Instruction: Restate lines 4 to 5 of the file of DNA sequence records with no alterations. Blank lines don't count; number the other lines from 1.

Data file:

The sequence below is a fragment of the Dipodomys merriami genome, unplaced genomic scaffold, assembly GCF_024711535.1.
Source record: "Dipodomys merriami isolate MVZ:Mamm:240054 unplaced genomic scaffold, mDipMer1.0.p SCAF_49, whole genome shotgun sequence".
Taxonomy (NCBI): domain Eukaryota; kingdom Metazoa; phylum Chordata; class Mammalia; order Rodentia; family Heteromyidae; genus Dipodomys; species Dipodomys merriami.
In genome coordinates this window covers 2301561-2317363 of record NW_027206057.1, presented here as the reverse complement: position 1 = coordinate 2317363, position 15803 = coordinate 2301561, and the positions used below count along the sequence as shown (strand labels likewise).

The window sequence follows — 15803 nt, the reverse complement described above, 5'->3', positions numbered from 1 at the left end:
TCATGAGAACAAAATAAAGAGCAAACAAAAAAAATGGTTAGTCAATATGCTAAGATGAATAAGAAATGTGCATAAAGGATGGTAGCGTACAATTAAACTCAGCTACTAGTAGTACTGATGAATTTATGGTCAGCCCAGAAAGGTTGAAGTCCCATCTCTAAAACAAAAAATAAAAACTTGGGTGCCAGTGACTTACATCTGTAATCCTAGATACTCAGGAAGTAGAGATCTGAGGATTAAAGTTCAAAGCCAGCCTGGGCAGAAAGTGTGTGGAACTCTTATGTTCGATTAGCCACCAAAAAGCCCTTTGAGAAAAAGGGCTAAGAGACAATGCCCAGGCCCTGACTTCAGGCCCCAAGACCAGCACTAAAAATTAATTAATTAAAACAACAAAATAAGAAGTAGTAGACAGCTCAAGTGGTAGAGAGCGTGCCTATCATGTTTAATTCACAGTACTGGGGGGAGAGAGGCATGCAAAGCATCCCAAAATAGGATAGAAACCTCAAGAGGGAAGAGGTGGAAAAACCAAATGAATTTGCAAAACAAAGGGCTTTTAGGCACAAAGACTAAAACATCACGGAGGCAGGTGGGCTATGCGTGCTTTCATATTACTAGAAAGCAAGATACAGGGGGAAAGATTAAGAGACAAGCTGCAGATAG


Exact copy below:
In genome coordinates this window covers 2301561-2317363 of record NW_027206057.1, presented here as the reverse complement: position 1 = coordinate 2317363, position 15803 = coordinate 2301561, and the positions used below count along the sequence as shown (strand labels likewise).

The window sequence follows — 15803 nt, the reverse complement described above, 5'->3', positions numbered from 1 at the left end: